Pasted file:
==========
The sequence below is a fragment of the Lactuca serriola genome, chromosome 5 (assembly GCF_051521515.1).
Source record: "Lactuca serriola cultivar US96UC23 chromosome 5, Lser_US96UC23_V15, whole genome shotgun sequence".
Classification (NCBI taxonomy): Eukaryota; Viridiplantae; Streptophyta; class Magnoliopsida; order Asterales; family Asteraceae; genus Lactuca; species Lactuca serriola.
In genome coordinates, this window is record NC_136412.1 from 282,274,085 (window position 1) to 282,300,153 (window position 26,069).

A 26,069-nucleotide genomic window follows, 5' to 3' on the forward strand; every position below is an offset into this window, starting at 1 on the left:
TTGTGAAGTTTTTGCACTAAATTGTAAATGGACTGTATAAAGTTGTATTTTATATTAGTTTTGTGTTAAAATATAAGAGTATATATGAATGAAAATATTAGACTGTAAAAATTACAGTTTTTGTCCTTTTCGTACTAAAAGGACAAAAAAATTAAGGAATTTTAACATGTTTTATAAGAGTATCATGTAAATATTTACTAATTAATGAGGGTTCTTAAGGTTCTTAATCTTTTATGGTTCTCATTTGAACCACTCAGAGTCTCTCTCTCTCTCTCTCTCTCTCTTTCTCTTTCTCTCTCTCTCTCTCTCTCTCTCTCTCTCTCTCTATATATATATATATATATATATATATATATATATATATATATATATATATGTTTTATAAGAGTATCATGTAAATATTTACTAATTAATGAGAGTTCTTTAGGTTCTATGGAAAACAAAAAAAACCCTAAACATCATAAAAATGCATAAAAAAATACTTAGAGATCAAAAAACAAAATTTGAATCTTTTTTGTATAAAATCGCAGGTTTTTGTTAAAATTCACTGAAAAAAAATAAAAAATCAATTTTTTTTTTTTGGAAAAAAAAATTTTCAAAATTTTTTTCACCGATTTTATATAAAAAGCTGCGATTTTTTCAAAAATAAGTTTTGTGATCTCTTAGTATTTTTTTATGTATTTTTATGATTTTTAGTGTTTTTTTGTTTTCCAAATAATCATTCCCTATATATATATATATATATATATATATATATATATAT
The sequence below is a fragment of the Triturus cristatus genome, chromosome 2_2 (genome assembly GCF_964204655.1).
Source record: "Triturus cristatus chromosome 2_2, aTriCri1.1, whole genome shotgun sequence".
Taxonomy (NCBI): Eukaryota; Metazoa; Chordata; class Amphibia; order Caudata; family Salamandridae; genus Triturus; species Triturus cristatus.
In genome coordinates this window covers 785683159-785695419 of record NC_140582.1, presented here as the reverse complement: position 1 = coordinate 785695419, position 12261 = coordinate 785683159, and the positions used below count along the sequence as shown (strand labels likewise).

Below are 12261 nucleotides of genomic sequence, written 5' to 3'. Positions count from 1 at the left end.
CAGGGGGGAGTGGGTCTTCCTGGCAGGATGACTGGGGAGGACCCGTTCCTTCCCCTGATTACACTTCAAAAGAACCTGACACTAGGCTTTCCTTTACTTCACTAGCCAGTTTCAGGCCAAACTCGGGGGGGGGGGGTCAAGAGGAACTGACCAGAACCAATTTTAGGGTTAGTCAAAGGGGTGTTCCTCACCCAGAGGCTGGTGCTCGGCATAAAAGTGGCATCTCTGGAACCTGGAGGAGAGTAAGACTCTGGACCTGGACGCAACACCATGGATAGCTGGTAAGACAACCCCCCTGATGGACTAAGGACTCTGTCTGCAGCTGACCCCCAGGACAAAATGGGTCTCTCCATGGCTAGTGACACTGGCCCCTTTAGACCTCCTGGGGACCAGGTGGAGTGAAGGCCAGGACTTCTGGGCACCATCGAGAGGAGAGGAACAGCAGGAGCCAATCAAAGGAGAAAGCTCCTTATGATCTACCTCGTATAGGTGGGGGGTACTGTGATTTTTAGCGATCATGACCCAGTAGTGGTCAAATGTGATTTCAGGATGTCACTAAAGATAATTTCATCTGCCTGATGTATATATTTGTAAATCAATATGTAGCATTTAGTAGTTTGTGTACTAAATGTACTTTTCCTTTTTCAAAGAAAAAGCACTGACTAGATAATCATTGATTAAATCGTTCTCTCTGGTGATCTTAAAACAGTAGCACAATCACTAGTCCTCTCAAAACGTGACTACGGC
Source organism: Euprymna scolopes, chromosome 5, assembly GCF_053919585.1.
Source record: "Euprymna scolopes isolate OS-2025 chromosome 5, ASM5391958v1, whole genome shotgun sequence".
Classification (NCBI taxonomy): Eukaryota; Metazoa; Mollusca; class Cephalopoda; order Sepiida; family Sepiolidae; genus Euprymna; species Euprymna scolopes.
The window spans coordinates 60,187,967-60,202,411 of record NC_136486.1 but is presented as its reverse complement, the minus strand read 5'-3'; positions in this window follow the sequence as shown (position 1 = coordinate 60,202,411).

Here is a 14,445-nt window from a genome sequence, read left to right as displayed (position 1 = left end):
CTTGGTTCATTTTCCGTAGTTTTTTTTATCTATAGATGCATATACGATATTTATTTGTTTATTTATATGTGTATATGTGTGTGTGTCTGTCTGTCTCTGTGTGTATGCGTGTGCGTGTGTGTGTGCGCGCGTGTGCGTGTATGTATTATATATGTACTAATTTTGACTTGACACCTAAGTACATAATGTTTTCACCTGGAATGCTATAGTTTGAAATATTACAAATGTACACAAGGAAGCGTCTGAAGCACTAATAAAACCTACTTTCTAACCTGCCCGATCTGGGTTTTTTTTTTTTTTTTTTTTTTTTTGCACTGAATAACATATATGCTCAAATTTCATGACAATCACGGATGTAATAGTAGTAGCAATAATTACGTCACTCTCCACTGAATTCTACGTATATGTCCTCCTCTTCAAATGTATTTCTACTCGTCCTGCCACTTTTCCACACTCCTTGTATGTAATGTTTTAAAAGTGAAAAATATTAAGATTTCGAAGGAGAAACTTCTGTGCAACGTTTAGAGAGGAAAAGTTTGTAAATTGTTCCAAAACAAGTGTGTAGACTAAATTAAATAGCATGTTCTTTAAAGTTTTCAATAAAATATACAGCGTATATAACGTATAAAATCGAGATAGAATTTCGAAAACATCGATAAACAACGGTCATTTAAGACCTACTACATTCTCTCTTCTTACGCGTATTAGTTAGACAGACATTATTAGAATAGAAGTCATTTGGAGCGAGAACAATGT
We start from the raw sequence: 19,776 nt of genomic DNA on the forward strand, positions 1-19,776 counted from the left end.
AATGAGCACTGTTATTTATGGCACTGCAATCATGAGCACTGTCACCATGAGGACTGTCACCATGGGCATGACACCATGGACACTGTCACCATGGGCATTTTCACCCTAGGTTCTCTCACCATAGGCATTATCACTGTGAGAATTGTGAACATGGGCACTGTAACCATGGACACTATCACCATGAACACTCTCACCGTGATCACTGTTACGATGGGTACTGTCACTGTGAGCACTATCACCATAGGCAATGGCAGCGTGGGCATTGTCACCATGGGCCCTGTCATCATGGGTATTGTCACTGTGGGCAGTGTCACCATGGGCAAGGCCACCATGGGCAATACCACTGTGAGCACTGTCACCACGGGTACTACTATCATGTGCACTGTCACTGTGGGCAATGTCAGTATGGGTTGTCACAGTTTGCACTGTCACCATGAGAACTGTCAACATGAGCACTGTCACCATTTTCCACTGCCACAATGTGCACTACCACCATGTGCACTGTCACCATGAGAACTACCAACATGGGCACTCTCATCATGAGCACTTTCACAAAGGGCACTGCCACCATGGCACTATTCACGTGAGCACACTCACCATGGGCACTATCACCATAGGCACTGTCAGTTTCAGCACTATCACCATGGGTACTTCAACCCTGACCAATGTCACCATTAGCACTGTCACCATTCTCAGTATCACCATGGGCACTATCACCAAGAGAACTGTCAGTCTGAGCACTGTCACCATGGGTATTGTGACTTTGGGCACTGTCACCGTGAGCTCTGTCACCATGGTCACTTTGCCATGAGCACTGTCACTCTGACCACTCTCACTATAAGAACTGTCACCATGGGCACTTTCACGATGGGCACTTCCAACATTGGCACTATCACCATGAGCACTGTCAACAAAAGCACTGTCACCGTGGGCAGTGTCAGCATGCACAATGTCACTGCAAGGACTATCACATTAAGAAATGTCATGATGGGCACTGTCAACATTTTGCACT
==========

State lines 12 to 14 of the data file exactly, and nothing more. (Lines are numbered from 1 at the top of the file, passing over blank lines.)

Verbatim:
CAGGGGGGAGTGGGTCTTCCTGGCAGGATGACTGGGGAGGACCCGTTCCTTCCCCTGATTACACTTCAAAAGAACCTGACACTAGGCTTTCCTTTACTTCACTAGCCAGTTTCAGGCCAAACTCGGGGGGGGGGGGTCAAGAGGAACTGACCAGAACCAATTTTAGGGTTAGTCAAAGGGGTGTTCCTCACCCAGAGGCTGGTGCTCGGCATAAAAGTGGCATCTCTGGAACCTGGAGGAGAGTAAGACTCTGGACCTGGACGCAACACCATGGATAGCTGGTAAGACAACCCCCCTGATGGACTAAGGACTCTGTCTGCAGCTGACCCCCAGGACAAAATGGGTCTCTCCATGGCTAGTGACACTGGCCCCTTTAGACCTCCTGGGGACCAGGTGGAGTGAAGGCCAGGACTTCTGGGCACCATCGAGAGGAGAGGAACAGCAGGAGCCAATCAAAGGAGAAAGCTCCTTATGATCTACCTCGTATAGGTGGGGGGTACTGTGATTTTTAGCGATCATGACCCAGTAGTGGTCAAATGTGATTTCAGGATGTCACTAAAGATAATTTCATCTGCCTGATGTATATATTTGTAAATCAATATGTAGCATTTAGTAGTTTGTGTACTAAATGTACTTTTCCTTTTTCAAAGAAAAAGCACTGACTAGATAATCATTGATTAAATCGTTCTCTCTGGTGATCTTAAAACAGTAGCACAATCACTAGTCCTCTCAAAACGTGACTACGGC
Source organism: Euprymna scolopes, chromosome 5, assembly GCF_053919585.1.
Source record: "Euprymna scolopes isolate OS-2025 chromosome 5, ASM5391958v1, whole genome shotgun sequence".